There’s no point creating a budget that makes no difference to your spending. Like a failed new years resolution you really needn’t have bothered. So here’s a guide on how to create a budget you can keep.
Begin With Motivation
You’ll never keep at anything if you don’t have a driving answer to the question of why? Keeping a budget is a task and tasks are by nature monotonous. You need discipline to keep at it. And that comes from knowing why you’re doing what you’re doing. So you need to start with the why. If you haven’t read my post on the purpose of budgets, that might be a good place to start. Knowing why YOU in particular need a budget is the place you need to begin. Think about what you want to achieve. It might be that you want to control your spending, it might be that you want to spend on the right things and not the wrong things, it might be that you want to pay off you’re mortgage or save up for your retirement goal before you hit 67. But stop and think about why you want a budget. What are your goals? How will a budget help you? Knowing the answer to why is the key to knowing how to create a budget you can keep.
Think About Priorities
Budgets are not just about numbers, but priorities. What you spend on or don’t spend on is a reflection of your priorities. What matters most to you. Problem is that we tend to waste money on things that are less important and fail to spend on the things that are (just like our time- but that’s another post!). That’s why it’s important to list out what is most important to you. What are your priorities? Is it you family, marriage, early retirement, giving generously, a good education, connecting with friends, travelling? What is worth spending on and what is less important and so worth cutting back on. Every spend is a question of priority. You have a fixed income, so every dollar spent on one thing is a dollar not spent or saved somewhere else. If you spend so much on alcohol, that’s less you have for something else. So before you put down numbers you need to list out your priorities. Write down the 5 most important things that are worth spending on. Is it dates with your wife, your kids education, travelling or a certain hobby? What’s important to you may be different to me. That’s fine, but know what you’re willing to spend on. And what are 5 things you think you could and probably should cut back on? Do you eat out too much for convenience sake or have a habit that’s costing you dearly. With your priorities in hand, you can now decide where you want to spend your dollars.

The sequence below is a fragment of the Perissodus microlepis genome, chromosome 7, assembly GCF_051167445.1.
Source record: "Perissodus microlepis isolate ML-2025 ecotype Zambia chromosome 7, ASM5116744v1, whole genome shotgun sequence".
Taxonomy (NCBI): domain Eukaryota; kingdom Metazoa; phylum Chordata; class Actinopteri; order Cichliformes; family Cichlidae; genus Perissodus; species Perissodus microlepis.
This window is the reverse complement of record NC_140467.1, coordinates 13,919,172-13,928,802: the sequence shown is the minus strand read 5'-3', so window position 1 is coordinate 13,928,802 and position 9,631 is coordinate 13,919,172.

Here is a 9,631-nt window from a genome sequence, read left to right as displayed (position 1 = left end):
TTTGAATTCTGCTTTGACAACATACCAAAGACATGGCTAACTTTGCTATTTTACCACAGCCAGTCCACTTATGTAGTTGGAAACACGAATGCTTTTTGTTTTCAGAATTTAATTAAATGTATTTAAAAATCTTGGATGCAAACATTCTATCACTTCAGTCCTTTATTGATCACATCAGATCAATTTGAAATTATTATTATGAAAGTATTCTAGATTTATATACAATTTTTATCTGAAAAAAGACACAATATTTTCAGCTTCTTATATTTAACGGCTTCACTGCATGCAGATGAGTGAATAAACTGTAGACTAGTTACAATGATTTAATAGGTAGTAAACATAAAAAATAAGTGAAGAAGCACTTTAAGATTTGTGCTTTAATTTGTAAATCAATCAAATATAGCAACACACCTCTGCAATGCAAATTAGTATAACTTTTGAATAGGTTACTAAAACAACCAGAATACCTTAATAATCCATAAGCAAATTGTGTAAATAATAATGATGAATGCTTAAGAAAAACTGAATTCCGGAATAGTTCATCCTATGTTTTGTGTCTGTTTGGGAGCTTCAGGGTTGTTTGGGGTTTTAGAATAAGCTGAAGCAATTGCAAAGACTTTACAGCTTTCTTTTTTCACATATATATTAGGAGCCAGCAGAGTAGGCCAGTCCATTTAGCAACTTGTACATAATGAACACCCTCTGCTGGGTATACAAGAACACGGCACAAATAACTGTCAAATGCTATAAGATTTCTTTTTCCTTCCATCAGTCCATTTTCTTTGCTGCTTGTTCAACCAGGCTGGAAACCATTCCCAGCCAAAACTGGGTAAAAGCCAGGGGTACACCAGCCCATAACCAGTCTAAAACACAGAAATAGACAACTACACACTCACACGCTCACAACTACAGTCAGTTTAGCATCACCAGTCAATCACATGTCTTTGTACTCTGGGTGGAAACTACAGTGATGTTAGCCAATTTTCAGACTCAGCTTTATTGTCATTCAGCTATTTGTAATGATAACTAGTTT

Reverse Engineer Your Savings Goals.
The aim is to spend less than you earn. The bigger that gap the higher your savings rate. The higher your savings rate, the sooner you can be financially independent. Now, if you haven’t done the math on retirement, you probably should. The younger you are the better. But I can pretty much assure you that super will not get you there alone. You can check out my post on exactly how to do that here. Have some fun, work out when you want to retire, how much you’ll need and reverse engineer how much you need to be saving year on year. Most books aim at a savings rate of 10-20%. This is a great starting point, particularly if you are younger. If you’re not saving 20%, that should be your first goal. If you’re already there you can push on. I’ve always aimed at over 40% if possible. There’s been seasons of studying where it’s not been possible. But by and large we’ve always saved over 40% of our income. That’s meant that our home is paid off and we have excess money to invest. That money generates more income which means our savings rate will increase over time. The compounding effect will grow and grow. And the earlier you can get started on this, the better. So now you know why you want a budget, you know your priorities and you have a savings goal. Now it’s time to do the budget itself.
Calculate Your Income
It’s time to get out a spreadsheet. You can make your own spreadsheet or you can use mine here (this is set to auto calculate with yearly figures, if you put in monthly figures make sure to adjust the yearly column by multiplying by 12). List down all your sources of income for the year. You may have a fixed income or a variable income. If variable, try to average it out over a year. Don’t forget to add in super, it’s your money, even though you can’t access it for a while! This is what you’ve got to work with.
Take Out Your Savings First
If you’ve worked out your savings goal, make that the first item you put in your spending budget. Set it aside. This is to ensure you have a financially sound future. Treat this as a cost. You’ll be taking this out the day after your pay goes in. You might put it into a high interest bank account, into your mortgage or invested in shares. But this money is to be taken out first and put to work.
Add In Your Fixed Costs
Your fixed costs are those things that don’t change month to month, year to year. Mortgage, rent, utilities, broadband, insurances, mobiles, rego, school expenses, car maintenance, fuel, tax (don’t forget this or you can take it out of your income). All those pesky bills. You can’t avoid them so you need to account for them first. That doesn’t mean though that you can’t reduce these fixed costs. In fact, some of the greatest savings can be made right here. Make sure you have the cheapest mobile plan (you don’t need the latest phone! Get a few models back and buy a cheap plan with Kogan or Vaya). There’s so much wasted on mobiles.